Development solutions for CC-Link IE TSN-compatible master/slave devices
19 February 2020
Mitsubishi Electric sees time-sensitive networking as the future and is focusing its development activities on the new industrial communication network CC-Link IE TSN.
Besides a fully compatible product portfolio, the automation specialist has announced development solutions for device makers.
The open fieldbus network CC-Link was developed by the Mitsubishi Electric Corporation in 1997 and made an open technology in 2000 so that independent manufacturers could incorporate CC-Link compatibility into their products. Since then, the management and further development of the network technology have been taken care of by the CC-Link Partner Association (CLPA). According to Piotr Siwek, Team Leader Product Marketing Factory Automation EMEA at Mitsubishi Electric Europe, one of the major benefits of being a member of the CLPA itself is the contact with experts from other fields of automation such as sensor technology, for example, which has enabled the company to develop further partnerships for the purpose of developing joint customer and market solutions.
“CC-Link IE TSN is one of the most advanced communication networks for the industrial sector. Having such an efficient network is very important for us as a full service-provider as it enables all the different components to communicate with each other effectively and it also supports efficient edge computing”, says Siwek.
Mitsubishi Electric will help other CLPA partners to develop CC-Link IE TSN-compatible products. “Remote stations (slave functionality) are already supported – customers can select their development technology as both the ASIC development kit and protocol stack are already available. The latter reduces development effort to a minimum without compromising on functionality while the ASIC version enables the TSN technology to be used to its full potential”, says Siwek. He announces that by the start of 2020, development kits will be available for the master station too, again in the form of ASICs and a software stack.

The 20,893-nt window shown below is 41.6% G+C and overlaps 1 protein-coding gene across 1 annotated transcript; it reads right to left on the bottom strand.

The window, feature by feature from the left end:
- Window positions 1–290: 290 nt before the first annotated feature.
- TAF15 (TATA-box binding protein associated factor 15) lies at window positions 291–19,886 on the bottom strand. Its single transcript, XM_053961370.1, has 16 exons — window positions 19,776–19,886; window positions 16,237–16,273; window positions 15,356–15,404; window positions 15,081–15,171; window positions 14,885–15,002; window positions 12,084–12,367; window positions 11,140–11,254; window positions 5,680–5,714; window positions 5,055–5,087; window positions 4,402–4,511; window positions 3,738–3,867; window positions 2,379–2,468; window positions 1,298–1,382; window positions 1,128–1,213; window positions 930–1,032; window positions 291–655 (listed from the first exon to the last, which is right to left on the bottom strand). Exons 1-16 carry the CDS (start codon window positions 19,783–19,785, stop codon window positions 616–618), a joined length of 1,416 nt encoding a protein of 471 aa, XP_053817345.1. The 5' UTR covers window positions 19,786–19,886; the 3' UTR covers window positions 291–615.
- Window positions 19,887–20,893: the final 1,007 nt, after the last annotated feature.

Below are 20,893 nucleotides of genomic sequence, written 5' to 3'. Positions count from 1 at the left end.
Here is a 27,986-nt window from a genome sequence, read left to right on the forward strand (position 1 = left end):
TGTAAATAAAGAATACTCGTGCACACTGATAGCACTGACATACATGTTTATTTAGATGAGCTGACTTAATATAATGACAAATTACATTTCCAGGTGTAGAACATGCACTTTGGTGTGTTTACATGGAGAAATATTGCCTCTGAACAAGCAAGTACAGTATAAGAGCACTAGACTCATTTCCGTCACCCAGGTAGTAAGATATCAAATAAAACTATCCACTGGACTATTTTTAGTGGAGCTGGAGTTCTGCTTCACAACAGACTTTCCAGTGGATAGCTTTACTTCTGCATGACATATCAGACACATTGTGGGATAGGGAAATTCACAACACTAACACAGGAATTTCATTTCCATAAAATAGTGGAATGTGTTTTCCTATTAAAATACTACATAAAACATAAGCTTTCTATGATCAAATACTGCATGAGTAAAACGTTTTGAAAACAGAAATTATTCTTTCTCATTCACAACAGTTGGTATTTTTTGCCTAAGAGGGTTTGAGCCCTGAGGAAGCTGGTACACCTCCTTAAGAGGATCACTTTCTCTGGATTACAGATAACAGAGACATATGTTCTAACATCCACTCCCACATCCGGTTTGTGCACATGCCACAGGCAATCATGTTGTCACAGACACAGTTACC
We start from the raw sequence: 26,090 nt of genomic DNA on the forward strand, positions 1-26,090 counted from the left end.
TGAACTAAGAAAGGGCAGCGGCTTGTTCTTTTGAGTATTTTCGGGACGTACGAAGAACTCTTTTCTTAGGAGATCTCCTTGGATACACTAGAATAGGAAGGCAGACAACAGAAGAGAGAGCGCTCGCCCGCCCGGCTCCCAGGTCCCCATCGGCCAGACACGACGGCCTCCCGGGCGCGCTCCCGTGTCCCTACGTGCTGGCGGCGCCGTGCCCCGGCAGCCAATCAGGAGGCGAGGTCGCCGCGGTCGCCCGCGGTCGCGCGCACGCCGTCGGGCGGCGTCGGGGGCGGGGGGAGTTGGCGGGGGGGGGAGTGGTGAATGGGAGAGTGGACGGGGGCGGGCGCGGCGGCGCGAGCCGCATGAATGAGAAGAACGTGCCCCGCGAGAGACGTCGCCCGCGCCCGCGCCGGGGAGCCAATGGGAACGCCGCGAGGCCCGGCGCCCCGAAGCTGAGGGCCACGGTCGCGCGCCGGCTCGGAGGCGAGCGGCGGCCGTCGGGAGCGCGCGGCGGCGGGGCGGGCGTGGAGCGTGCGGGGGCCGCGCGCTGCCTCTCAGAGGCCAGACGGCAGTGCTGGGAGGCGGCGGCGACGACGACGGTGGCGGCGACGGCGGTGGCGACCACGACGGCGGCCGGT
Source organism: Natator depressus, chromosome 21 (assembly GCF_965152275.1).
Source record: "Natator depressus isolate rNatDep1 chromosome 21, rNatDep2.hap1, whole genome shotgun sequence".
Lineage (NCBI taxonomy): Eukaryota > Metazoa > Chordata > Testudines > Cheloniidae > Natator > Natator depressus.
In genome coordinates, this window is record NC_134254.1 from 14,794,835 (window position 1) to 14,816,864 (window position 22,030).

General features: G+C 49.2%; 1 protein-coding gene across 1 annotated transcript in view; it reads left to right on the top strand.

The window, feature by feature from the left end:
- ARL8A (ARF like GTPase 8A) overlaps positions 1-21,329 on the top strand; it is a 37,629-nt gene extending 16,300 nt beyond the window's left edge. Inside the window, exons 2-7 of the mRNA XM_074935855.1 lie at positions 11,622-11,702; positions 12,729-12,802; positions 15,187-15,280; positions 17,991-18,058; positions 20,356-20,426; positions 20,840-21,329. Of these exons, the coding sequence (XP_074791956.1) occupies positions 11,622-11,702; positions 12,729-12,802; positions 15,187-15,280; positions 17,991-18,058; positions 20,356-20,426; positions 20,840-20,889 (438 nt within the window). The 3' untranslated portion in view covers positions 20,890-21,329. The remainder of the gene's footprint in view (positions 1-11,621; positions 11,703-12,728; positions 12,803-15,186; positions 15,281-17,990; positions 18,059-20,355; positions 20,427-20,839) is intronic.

The company already presented its own CC-Link IE TSN-compatible products, including PLCs, decentralised I/Os, operator terminals and frequency inverters, on the CLPA’s stand at SPS 2019.
It also has the new ground-breaking servo technology Melservo-J5 in the pipeline which was also demonstrated on the CLPA’s SPS stand. Siwek sees the main benefit of CC-Link IE TSN in this field of application as being the fact that servo drives can be directly controlled in the same network, along with the other automation components: “We can integrate motion controllers without compromising on performance and synchronise axes in real time. Automating a machine or production line enables the customer to use a single network to carry out a full range of tasks. That reduces costs and naturally also saves time.”
Siwek sees the versatile communication network having universal benefits: “Ultimately, everyone in the EMEA region will also benefit from the Ethernet-based simple cabling and low engineering costs – the automotive and consumables industry but also the food and beverage industry and the mechanical engineering sector as a whole, for example. Existing Ethernet-based networks can be integrated via TSN which protects investments made.” Mitsubishi Electric aims to add CC-Link IE TSN capabilities to its whole product portfolio, including all robot models, by the end of 2020.
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